Biomolecular condensates, which assemble via the process of liquid–liquid phase separation (LLPS), are multicomponent compartments found ubiquitously inside cells. Experiments and simulations have shown that biomolecular condensates with many components can exhibit multilayered organizations. Using a minimal coarse-grained model for interacting multivalent proteins, we investigate the thermodynamic parameters governing the formation of multilayered condensates through changes in protein valency and binding affinity. We focus on multicompo-nent condensates formed by scaffold proteins (high-valency proteins that can phase separate on their own via homotypic interactions) and clients (proteins recruited to condensates via heterotypic scaffold–client interactions). We demonstrate that higher valency species are sequestered to the center of the multicomponent condensates, while lower valency proteins cluster towards the condensate interface. Such multilayered condensate architecture maximizes the density of LLPS-stabilizing molecular interactions, while simultaneously reducing the surface tension of the condensates. In addition, multilayered condensates exhibit rapid exchanges of low valency proteins in and out, while keeping higher valency proteins—the key biomolecules involved in condensate nucleation—mostly within. We also demonstrate how modulating the binding affinities among the different proteins in a multicomponent condensate can significantly transform its multilayered structure, and even trigger fission of a condensate into multiple droplets with different compositions.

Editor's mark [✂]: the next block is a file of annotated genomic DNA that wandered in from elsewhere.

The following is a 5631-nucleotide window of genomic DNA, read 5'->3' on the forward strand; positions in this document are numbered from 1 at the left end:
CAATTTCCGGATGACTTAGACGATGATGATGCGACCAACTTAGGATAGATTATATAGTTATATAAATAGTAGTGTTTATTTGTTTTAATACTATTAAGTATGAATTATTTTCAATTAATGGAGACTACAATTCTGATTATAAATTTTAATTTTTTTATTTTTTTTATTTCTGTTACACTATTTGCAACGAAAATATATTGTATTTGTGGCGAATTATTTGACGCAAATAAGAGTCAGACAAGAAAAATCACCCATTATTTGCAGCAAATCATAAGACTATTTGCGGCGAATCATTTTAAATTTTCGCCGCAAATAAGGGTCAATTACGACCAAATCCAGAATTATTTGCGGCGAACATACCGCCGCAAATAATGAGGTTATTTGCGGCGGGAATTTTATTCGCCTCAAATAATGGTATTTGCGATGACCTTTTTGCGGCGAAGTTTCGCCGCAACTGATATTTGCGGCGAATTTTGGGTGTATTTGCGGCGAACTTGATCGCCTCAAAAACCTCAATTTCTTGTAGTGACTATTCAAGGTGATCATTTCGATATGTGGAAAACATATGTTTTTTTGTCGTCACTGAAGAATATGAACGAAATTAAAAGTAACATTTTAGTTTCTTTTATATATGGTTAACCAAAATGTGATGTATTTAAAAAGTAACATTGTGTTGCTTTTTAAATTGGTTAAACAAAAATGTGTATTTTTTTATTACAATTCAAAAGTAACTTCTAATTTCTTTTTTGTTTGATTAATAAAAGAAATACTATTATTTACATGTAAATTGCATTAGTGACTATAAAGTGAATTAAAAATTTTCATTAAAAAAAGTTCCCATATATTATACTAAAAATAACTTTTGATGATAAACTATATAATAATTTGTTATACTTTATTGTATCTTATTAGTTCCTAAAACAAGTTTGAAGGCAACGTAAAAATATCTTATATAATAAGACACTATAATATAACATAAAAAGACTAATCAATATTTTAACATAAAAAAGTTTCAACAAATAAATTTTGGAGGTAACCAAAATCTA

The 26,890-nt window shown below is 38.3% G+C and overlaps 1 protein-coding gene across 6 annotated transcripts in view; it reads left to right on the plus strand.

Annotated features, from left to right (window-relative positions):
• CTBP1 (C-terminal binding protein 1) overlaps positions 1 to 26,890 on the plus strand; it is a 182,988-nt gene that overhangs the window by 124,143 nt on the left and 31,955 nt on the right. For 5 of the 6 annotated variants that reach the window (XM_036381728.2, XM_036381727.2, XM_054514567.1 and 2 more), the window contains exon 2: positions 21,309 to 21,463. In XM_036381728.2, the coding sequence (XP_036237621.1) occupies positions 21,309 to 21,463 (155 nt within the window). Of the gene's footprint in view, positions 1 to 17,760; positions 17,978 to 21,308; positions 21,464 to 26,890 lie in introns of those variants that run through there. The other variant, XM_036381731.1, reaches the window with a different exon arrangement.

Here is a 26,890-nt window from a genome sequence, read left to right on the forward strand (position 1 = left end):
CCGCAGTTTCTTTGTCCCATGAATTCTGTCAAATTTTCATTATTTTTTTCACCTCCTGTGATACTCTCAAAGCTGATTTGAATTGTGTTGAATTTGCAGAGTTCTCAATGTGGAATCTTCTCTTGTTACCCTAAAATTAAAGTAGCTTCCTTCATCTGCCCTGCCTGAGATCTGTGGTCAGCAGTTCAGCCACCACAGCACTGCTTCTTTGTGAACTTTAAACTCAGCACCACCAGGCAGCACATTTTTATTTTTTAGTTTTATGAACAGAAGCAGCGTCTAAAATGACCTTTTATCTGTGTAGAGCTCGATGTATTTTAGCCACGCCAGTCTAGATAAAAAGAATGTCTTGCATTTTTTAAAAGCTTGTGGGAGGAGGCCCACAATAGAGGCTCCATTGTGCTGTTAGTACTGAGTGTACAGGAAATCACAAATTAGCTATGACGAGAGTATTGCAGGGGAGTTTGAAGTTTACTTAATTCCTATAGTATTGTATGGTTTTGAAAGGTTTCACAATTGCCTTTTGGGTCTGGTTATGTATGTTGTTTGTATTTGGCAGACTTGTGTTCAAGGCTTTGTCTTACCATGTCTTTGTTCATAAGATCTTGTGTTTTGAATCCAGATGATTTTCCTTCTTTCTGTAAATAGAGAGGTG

All Science Journal Classification (ASJC) codes
- Molecular Biology
- Minimal protein model
- Multicomponent condensates
- Multilayered condensates
- Multiphase condensates
- Protein liquid–liquid phase separation